Luwana was very successful at writing grants to educate, preserve and cultivate basketry materials; including the importance of sustaining natural plant habitats for use and for future generations.

Recently, Luwana joined the Elder’s Talking Circle and looked forward to teaching traditional Pomo art at the new Circle of Native Minds Wellness Center.

In December, 2008, Luwana and her entire family were disenrolled from Robinson Rancheria, and she became very active in fighting this injustice.

In retaliation, the illegal council at Robinson took action to evict Luwana and four other disenrolled families from their longstanding homes. Serving as spokeswoman, Luwana was instrumental in raising needed funds for their legal battle to retain their homes.

Her close friend Sandy Elgin said, “Luwana taught a cultural wellness class at the health clinic that became a class model for other tribal clinics in California. She was, and still is, a legend with a gentle spirit that will live on forever.”

On Thursday, Dec. 29, 2011, during the day, a wake will be held at Luwana’s home at 1019 Manzanita Circle, Robinson Rancheria, Nice, Calif.

Later that afternoon, a dinner will be held in her honor at 3 p.m. at the Upper Lake Odd Fellows in Upper Lake, Calif.

Hodari James Dee, 33 years old, passed away peacefully in his sleep in Nov. 2011 in Brooklyn, NY.

He was raised in Sonoma County, attending McNear, Valley Vista, Petaluma Junior and Senior High Schools.

He will be lovingly missed by his parents, Duane and Debbie Clarke; his aunts, Bridget McLeran and Gail (Steve) Wilkins; his cousins, Cristy, Candace, and Cody Cash; his stepbrother, Hudson (Lori) Clarke; as well as his father, Ricky Lamar Dee.

He lived his life like it was an adventure, and he endeared himself to all that knew him.

He was a waiter, sous chef, bartender, and DJ in establishments in Petaluma, San Francisco, Miami Beach and Manhattan.

A private family gathering will be held in Lake County, and a celebration of his life will be held for his friends in Petaluma during spring, his favorite season.

Donations can be made in his name, to your community's Boys and Girls Clubs of America here: .

Shirley Hillix died unexpectedly after a brief illness and protracted incapacitation on Dec. 29, 2011. She was 76 years old.

Shirley was born in Mecca, Calif., on Jan. 8, 1935.

She was first married to David Cate and they had one daughter, Cathy. Her second marriage to William Hillix ended in 1980 and produced another daughter, Allison.

Shirley then went to work to support herself and her daughter. In 1999 she retired from the Grossmont High School District in San Diego and moved to Lake County. She worked briefly at Upper Lake Elementary School before her health made it to difficult to work.

Shirley had several hospital and nursing home stays, but came home in June 2010 to live with daughter Allison and joys of her life, granddaughters Makynli and Tory.

She follows her mother Velda Sauer and sister Beverly Barker in death, and is survived by those who loved her so at home, including son-in-law and loving caregiver Jacob Merrill and beloved former son-in-law Scott Walker.

She will also miss baby brother Warren Sauer, oldest daughter Cathleen Mitchell and her niece Lorna Garvin, who especially helped Shirley to feel loved in her last weeks.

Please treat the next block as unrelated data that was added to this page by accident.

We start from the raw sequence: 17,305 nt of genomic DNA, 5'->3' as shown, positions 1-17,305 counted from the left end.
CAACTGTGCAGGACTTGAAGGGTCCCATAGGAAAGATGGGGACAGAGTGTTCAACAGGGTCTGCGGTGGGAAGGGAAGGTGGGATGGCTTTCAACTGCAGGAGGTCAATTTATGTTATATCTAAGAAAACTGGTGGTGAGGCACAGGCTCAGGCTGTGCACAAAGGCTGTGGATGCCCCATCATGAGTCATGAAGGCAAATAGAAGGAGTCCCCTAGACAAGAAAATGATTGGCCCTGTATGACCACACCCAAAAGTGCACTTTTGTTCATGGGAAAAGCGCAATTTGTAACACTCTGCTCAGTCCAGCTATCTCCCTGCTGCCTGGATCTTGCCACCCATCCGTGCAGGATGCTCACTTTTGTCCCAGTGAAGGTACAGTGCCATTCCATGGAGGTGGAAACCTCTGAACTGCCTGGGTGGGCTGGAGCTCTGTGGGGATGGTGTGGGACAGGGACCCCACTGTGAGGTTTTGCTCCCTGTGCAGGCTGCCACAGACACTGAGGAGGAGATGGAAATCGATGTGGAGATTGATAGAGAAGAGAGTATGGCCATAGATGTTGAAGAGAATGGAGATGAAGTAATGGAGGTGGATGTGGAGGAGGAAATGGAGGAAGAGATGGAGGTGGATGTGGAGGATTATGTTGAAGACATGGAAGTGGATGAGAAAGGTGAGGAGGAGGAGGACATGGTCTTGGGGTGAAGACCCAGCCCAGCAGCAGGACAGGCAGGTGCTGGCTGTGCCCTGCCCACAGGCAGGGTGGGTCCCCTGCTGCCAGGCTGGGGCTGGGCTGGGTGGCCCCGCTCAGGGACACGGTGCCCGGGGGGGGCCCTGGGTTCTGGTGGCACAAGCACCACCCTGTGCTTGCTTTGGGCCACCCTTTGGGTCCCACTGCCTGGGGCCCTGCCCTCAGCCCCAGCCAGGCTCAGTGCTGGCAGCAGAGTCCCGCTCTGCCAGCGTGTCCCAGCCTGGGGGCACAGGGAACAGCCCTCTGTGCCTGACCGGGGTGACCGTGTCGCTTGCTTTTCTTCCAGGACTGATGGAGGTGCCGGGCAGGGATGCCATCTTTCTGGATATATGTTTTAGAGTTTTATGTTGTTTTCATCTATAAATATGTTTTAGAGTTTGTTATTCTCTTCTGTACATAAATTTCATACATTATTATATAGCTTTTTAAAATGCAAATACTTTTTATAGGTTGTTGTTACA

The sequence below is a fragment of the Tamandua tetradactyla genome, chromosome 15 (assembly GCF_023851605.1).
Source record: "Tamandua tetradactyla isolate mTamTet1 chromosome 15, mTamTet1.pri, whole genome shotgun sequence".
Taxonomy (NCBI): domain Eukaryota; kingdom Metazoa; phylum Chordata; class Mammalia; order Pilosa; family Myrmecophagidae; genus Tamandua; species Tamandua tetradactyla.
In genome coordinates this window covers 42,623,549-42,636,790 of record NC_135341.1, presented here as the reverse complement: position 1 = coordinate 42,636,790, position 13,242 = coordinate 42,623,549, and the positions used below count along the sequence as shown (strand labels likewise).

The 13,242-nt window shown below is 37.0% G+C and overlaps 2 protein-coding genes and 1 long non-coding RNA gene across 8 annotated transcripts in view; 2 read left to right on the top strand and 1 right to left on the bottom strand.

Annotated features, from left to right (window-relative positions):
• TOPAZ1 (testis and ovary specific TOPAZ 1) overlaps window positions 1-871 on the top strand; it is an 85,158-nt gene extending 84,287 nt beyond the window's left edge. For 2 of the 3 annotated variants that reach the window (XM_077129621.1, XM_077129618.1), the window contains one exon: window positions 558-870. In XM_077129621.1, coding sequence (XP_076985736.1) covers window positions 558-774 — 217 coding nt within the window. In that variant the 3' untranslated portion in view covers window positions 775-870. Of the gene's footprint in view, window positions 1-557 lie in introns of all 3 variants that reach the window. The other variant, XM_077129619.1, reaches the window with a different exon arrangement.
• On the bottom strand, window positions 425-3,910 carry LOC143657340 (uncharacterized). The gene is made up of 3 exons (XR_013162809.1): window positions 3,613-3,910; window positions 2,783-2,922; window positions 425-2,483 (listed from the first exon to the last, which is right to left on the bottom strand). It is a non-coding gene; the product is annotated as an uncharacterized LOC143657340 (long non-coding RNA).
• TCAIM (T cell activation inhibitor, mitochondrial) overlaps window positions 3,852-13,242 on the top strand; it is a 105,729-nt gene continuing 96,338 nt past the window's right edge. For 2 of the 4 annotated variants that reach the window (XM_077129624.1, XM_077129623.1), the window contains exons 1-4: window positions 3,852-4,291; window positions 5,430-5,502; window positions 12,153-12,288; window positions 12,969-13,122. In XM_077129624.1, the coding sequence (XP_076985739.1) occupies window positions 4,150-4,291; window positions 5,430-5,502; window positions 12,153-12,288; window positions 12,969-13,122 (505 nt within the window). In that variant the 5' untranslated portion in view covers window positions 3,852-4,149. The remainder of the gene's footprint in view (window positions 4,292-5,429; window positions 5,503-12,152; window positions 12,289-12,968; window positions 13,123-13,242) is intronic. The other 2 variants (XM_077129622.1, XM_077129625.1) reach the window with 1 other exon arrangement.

Shirley was touched by countless friends and family made throughout her nearly 77 years, and in lieu of flowers she would rather that everyone go out and do a nice thing to make someone a little happier, or to make the world a kinder place.

No services are planned according to her wishes.

Mom, I will miss you every day.

We love you, Grandma.

Donald Frederick Strachan, AKA “Bonger Don” and “Kapomo Don,” passed away peacefully October 14, 2011, surrounded by family, caring friends, and his beloved cat Luna. He was 69.

He is survived by his brother Dave of New Mexico, as well as family in Washington state – his daughter, Gabrielle Nonast, son-in-law Doug, and grandchildren Ian and Leah.

Writer, environmental activist, entrepreneur, baseball lover and self-described hippy, Don was born in Detroit to parents active in local politics and labor issues.

After college he moved to Los Angeles and carried on the activist spirit as a draft-resistance counselor during the Vietnam War.

He sold juice on Venice Beach and delivered produce to the stars before founding Bongers, a small business that made handheld massage tools, a business he would run for 30 years.

In his later years he founded a health-food products company (his second of this type) to promote capomo, a protein-rich bean from Central America.

His greatest passion and commitment was protecting the environment. Don wrote about environmental concerns for a variety of publications, and in the 1980s created a board game called Save The World.

In the 1990s Don left the “craziness” of LA and settled in Middletown, where he was an active member of the Harbin and HAI communities.

Averse to cold weather, he spent winters in Mexico. There he built a palapa in Yelapa and wrote the novel he’d been planning for years, “King of Diamonds.”

Funny, intelligent, warm, friendly, adventurous, passionate, outspoken, creative, cantankerous, optimistic, unconventional, generous … this is how we will remember him.

Upcoming Calendar

12.09.2023 4:00 pm - 8:00 pm
Christmas in Middletown
12.10.2023 3:00 pm - 5:00 pm
Concerts with Conversation: Kennedy Jazz Trio
12.14.2023 11:00 am - 11:30 am
Election random alphabet drawing
12.14.2023 6:00 pm - 7:00 pm
Lakeport Blizzard event
12.16.2023 9:00 am - 10:00 am
Kelseyville Wreaths Across America ceremony
12.16.2023 10:00 am - 1:00 pm
Farmers' Market at the Mercantile
12.21.2023 6:00 pm - 7:00 pm
Lakeport Blizzard event
Christmas Eve
Christmas Day

Mini Calendar